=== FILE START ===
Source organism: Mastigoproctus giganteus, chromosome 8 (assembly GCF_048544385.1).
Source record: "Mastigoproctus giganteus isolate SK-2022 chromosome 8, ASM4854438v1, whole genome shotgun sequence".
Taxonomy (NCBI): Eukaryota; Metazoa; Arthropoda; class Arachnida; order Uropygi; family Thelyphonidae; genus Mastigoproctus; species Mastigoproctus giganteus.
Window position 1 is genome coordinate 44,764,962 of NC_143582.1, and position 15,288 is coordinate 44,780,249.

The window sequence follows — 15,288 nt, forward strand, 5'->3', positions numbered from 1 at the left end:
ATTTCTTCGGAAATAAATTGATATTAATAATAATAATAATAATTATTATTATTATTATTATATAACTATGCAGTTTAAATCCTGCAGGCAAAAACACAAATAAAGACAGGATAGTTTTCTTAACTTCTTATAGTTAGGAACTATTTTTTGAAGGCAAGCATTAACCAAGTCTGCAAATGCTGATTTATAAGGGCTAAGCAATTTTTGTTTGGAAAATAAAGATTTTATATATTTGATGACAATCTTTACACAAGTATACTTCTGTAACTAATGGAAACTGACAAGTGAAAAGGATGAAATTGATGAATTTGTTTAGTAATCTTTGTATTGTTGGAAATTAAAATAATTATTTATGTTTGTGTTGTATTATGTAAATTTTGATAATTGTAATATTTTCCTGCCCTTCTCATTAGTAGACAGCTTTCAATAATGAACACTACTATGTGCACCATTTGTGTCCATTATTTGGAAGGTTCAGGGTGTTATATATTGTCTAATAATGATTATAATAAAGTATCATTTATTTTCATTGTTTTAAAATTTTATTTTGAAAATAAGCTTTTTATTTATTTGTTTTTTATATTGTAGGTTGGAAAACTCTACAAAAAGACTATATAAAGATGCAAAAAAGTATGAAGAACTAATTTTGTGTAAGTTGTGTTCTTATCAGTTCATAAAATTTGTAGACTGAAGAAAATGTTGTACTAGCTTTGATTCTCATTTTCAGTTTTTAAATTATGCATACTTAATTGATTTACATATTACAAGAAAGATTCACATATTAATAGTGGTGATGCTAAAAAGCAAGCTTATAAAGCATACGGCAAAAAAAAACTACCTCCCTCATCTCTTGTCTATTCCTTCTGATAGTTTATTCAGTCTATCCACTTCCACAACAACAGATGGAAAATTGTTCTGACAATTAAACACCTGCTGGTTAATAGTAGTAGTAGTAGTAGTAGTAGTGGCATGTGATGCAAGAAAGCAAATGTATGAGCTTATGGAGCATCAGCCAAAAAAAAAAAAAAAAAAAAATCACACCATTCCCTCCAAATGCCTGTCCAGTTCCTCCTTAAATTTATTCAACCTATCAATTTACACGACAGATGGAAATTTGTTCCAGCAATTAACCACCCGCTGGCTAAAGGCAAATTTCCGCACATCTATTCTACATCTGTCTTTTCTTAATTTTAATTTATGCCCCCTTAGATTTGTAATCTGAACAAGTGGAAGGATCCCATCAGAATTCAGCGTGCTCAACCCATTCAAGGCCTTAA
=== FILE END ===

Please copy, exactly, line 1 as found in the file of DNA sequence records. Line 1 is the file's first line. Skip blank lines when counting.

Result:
Source organism: Mastigoproctus giganteus, chromosome 8 (assembly GCF_048544385.1).